This seems like overkill to me for 2000-4000# trailers. What do most people do? Disregard Toyota's recommendations for such relatively light trailers and go without sway control? Would this create a liability problem if you were in an accident?

Thanks again,
 

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All depends on the trailer, conditions, weight distribution, etc.

If I had a larger but light camping trailer that was like a big ass box on wheels, I would use a sway/wdh hitch. Why not? They are fairly inexpensive.
 

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I agree mostly with Powertechn2.
The anti-sway is not so much weight as it is in "sway". The movement of the TT when an 18-wheeler flies past is what the sway-bar is all about.
Secondly, the sway-bar can be installed independently of a WDH. But this is where I agree with Powertechn2. Why not just buy a 1000/10000 WDH? They are relatively inexpensive and makes everyone (including your insurance company!!) happy.

Don
 

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I really like Andersen’s WD hitch for lighter trailers. It’s very easy to use and works great, and is quiet. It also controls sway without a friction bar.

https://andersenhitches.com/Catalog/4-droprise-wd-kits.aspx

I used it pulling a 4500lb camper many times with nothing but great things to say about it. I’ve pulled trailers with the bar style and while they do work they are much harder to use and make a lot of noise.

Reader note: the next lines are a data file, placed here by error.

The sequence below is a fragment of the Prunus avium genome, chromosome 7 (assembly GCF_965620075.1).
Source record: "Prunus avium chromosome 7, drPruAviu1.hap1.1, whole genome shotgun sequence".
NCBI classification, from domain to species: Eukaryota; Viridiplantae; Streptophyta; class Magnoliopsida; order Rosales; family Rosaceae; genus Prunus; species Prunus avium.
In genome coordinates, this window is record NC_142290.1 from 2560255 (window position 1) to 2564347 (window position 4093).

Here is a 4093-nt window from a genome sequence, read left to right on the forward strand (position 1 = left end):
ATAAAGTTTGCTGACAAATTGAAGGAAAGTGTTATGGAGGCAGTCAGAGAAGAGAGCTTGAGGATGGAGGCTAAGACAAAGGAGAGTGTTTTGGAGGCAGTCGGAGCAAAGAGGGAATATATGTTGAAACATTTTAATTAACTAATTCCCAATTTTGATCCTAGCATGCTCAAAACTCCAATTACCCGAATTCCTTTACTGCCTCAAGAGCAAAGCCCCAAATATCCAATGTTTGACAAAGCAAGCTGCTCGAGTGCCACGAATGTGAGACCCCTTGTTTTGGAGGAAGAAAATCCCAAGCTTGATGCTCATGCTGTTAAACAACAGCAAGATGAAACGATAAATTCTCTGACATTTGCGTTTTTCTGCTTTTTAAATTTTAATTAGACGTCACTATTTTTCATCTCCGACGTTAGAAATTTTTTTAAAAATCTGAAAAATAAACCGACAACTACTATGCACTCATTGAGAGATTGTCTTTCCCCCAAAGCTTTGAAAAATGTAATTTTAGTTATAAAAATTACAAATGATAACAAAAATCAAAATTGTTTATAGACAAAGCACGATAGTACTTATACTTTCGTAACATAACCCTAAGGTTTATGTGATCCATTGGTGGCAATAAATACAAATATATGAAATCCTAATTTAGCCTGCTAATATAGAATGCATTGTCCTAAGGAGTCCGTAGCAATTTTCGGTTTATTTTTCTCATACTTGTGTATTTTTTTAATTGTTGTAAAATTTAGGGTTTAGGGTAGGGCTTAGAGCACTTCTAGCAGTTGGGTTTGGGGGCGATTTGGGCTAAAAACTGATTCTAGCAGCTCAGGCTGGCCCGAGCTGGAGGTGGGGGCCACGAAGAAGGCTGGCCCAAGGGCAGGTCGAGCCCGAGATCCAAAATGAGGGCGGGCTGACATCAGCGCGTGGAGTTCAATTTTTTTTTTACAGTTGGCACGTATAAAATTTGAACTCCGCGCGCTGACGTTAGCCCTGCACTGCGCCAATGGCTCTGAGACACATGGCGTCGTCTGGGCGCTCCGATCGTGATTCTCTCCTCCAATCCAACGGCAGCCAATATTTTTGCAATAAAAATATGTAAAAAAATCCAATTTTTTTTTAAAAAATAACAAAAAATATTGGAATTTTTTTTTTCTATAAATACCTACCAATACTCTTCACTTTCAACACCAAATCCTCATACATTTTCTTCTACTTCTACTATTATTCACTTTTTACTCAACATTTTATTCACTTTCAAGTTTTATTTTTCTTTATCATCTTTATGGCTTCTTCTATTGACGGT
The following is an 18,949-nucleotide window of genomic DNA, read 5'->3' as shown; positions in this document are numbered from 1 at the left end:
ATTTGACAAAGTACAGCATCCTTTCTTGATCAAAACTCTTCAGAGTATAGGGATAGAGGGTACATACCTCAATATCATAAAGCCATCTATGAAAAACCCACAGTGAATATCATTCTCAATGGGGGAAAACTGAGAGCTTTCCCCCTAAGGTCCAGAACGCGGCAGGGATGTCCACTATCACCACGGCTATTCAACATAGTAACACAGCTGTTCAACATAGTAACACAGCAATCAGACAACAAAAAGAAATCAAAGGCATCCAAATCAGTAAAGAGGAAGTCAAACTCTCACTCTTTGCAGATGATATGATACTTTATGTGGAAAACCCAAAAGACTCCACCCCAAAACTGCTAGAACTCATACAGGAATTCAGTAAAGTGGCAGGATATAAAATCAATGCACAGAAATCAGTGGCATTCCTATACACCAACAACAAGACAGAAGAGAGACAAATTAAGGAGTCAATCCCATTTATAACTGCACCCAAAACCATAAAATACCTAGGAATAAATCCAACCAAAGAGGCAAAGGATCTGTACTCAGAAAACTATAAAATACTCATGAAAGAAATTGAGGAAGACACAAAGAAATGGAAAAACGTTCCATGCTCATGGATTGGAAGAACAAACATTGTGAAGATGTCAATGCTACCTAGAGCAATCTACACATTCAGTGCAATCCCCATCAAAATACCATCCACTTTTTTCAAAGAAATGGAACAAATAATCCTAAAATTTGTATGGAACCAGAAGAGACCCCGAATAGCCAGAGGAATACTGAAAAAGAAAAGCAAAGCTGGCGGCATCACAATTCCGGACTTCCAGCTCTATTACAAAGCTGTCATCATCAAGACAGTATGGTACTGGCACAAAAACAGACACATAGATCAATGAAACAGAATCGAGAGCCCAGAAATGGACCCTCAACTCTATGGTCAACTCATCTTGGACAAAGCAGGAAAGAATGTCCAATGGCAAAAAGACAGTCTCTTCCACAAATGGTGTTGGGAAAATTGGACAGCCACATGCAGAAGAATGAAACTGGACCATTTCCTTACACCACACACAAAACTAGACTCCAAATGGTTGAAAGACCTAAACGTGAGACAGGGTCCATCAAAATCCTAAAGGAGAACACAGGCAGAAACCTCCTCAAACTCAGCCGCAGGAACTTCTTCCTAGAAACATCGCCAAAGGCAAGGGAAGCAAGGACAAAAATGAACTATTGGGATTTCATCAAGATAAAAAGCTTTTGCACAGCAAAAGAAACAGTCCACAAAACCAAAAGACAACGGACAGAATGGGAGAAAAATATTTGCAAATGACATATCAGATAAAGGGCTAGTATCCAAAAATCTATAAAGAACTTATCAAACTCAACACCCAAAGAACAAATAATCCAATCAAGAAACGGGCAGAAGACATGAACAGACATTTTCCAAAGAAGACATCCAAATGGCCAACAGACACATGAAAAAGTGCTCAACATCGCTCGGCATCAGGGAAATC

You can mount a friction sway control without a WD hitch but you will be much happier with the end result if you go ahead with a hitch.


Sent from my iPhone using Tapatalk
 

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For even a 3500 lb trailer I still would use a WD hitch. Just a anti-sway bar is going to control maybe 50% of the sway, where as a full WD hitch controls 90% of sway.

I presently pull a 28' RV trailer coming in at #6600 dry. Maybe #7600 when loaded.
 

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How a trailer is loaded has a big influence on how it handles when towing. If you load(and drive) well you might be able to avoid the need for anti-sway. That said, I'm in the camp of "just buy a good WDH with anti-sway." I wouldn't call them cheap, but you can find them used around. It's worth the money and effort to not arrive at camp stressed out from towing.